The SR-71 was an expensive aircraft to operate. The most significant cost was tanker support, and in 1990, confronted with budget cutbacks, the Air Force retired the SR-71. The Blackbird had outrun nearly 4,000 missiles, not once taking a scratch from enemy fire. On her final flight, the Blackbird, destined for the Smithsonian National Air and Space Museum, sped from Los Angeles to Washington in 64 minutes, averaging 2,145 mph and setting four speed records.

The SR-71 served six presidents, protecting America for a quarter of a century. Unbeknownst to most of the country, the plane flew over North Vietnam, Red China, North Korea, the Middle East, South Africa, Cuba, Nicaragua, Iran, Libya, and the Falkland Islands. On a weekly basis, the SR-71 kept watch over every Soviet nuclear submarine and mobile missile site, and all of their troop movements. It was a key factor in winning the Cold War.

I am proud to say I flew about 500 hours in this aircraft. I knew her well. She gave way to no plane, proudly dragging her sonic boom through enemy backyards with great impunity. She defeated every missile, outran every MiG, and always brought us home. In the first 100 years of manned flight, no aircraft was more remarkable.
 

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TTA89 said:
Enjoy!


She gave way to no plane, proudly dragging her sonic boom through enemy backyards with great impunity. She defeated every missile, outran every MiG, and always brought us home. In the first 100 years of manned flight, no aircraft was more remarkable.
I guess it was our way of giving them the "bird". :D

Nice read. Thanks.
 

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Fuhgeddaboudit
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Real nice story Mike. A real good friend of mine was on the Blackbird project during Vietnam. He set up the spy camera's on them an still has some amazing stories. If your in NYC you can see one of the retired SR71's on the deck of the Intrepid :usa:
 

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Village Idiot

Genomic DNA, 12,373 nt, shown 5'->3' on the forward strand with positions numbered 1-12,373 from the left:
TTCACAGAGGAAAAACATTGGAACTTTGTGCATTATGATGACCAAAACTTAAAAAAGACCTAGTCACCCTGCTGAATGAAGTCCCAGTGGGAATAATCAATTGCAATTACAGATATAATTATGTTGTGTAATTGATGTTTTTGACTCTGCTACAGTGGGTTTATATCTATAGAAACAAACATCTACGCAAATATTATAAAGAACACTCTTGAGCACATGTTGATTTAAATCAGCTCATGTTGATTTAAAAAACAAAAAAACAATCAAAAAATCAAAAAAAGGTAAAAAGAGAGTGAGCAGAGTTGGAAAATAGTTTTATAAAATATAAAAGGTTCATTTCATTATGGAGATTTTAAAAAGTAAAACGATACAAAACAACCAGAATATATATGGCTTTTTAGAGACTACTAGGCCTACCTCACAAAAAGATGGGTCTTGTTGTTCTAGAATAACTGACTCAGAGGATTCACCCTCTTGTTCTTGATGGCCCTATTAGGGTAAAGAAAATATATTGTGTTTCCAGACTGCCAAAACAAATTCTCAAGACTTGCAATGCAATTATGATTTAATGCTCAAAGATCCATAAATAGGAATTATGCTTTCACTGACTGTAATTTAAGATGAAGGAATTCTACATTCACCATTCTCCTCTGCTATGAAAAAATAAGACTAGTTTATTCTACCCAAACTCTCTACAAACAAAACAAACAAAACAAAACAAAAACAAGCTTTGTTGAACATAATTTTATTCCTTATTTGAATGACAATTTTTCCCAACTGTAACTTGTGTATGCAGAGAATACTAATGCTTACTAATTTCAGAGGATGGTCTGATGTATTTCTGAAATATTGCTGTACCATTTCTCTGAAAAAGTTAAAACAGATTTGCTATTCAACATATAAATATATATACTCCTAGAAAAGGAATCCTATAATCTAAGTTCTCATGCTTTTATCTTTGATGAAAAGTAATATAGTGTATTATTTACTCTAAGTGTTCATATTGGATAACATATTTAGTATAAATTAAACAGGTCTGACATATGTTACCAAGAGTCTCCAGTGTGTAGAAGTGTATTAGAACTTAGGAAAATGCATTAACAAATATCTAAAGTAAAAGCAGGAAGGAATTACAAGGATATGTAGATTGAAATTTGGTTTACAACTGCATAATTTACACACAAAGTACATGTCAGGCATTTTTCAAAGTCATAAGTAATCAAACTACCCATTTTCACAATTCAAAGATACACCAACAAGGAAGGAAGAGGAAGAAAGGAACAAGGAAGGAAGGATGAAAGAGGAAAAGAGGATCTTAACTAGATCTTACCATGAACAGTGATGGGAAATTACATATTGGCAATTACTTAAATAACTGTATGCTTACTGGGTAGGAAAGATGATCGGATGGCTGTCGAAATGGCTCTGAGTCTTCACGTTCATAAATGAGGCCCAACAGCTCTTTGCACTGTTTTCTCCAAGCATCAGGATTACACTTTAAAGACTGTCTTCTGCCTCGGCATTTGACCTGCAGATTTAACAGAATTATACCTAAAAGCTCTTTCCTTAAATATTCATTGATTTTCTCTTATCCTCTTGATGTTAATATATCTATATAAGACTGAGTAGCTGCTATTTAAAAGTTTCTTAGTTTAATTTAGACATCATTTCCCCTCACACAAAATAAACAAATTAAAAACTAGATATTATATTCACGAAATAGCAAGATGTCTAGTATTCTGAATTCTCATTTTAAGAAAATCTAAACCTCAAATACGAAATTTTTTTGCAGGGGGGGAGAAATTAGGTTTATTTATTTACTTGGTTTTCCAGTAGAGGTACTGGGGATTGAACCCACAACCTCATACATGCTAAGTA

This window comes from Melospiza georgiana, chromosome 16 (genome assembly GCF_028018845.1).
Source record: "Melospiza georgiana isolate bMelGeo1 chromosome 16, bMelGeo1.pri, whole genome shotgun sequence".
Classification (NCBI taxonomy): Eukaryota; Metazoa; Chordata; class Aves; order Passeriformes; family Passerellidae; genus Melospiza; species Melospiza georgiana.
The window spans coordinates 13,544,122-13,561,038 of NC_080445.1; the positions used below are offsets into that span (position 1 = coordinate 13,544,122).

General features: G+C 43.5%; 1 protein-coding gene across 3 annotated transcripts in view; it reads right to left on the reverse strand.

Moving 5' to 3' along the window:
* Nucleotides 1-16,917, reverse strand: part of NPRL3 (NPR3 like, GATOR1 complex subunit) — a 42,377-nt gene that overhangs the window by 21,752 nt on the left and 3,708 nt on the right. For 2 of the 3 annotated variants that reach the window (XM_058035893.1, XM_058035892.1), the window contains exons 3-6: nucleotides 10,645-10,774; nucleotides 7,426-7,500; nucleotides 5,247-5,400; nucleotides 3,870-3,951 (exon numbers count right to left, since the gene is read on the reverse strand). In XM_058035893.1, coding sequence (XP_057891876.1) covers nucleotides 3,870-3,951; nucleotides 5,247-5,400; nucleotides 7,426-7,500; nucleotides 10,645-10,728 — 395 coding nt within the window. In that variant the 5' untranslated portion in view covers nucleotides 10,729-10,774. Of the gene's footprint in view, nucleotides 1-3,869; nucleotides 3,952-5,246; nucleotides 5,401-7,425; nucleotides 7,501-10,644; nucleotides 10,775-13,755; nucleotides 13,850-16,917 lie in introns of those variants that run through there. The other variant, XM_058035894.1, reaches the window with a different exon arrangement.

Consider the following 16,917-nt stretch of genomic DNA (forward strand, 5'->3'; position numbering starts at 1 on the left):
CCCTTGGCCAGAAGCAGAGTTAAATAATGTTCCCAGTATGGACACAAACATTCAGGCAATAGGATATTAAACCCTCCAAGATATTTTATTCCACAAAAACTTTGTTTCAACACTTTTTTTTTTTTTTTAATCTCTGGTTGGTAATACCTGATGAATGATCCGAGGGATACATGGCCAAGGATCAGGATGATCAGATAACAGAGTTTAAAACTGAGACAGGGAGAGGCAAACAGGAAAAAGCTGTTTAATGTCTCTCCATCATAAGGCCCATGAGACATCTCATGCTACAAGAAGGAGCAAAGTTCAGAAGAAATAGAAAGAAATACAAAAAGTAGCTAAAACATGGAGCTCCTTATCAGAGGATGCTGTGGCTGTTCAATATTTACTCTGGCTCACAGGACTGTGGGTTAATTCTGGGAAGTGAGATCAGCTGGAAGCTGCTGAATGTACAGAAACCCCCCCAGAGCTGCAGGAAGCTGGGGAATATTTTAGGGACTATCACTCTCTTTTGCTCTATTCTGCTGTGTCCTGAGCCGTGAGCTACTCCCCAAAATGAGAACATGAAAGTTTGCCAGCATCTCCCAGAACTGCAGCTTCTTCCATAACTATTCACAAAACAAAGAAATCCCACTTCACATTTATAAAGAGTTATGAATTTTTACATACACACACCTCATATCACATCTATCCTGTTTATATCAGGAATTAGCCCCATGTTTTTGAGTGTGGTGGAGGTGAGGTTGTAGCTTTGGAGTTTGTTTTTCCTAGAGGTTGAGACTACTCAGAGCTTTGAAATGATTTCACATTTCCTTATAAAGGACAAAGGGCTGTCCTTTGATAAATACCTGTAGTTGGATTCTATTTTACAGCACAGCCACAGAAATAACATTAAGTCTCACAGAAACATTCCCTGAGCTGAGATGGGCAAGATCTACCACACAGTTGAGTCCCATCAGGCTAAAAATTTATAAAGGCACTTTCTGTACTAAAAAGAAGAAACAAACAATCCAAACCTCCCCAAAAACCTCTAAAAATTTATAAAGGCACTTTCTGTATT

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When I started machining in the mid 60s, the material was easy to work with. :yup: Blackbird and similar technology changed all that. Damn new stuff like titanium, inconel, hastalloy etc...almost turned me from being a machinist to a button pusher / carbide insert changer. :angrymou: Manufacturing isn't what it used to be when it took some skill to produce a product. :sleep:
 

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Interesting tidbit, is that all the Ti used in the SR, was bought by front co.s from Russia.

At WPAB, they have both versions, the one with the lower skeg (A-12, or whatever it as called), and the SR-71. What an amazing piece of slide stick engineering. The *Starting Cart* with 2 Big Blocks on it, just makes ya wonder what the SR really does sound like at WOT............
 

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Turbocharged BrunoStachel
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Cool Story. To bad there wasn't any mention of the aircraft we lost in that Libyian raid. IIRC there are 2 MIA's on that roster. Anyway back to the post. I used to work about a mile from the front gate of SAC in Nebraska. The SAC musuem recieved a SR-71 in 1990 and it sat there on base for a couple of years until they moved the musuem about 20 miles west out along I-80. They removed the wings and tails from most of the aircraft and trucked them in one big convoy along a 2 lane highway. The SR-71 was left intact IIRC. About 75% of the collection was moved with the help of a house moving firm and it only took one day. It was something to see sections of B-29,B-17,B-50 and B-36 along with a KC-135 and C-97 crawl along across the tops of the cornfields. You can read about it here http://www.strategicairandspace.com/general/general.htm and click on the SR-71 to read about some interesting facts about this one. One neat thing about this musuem is that once a year or so they open it up so you can drive your car in and have it photographed with a couple of the planes for a modest fee. I never got the chance as I moved right after they started doing it.

Anybody got any idea of where the special trainer aircraft ended up? It was the one with the funky extra cockpit bubble in the back.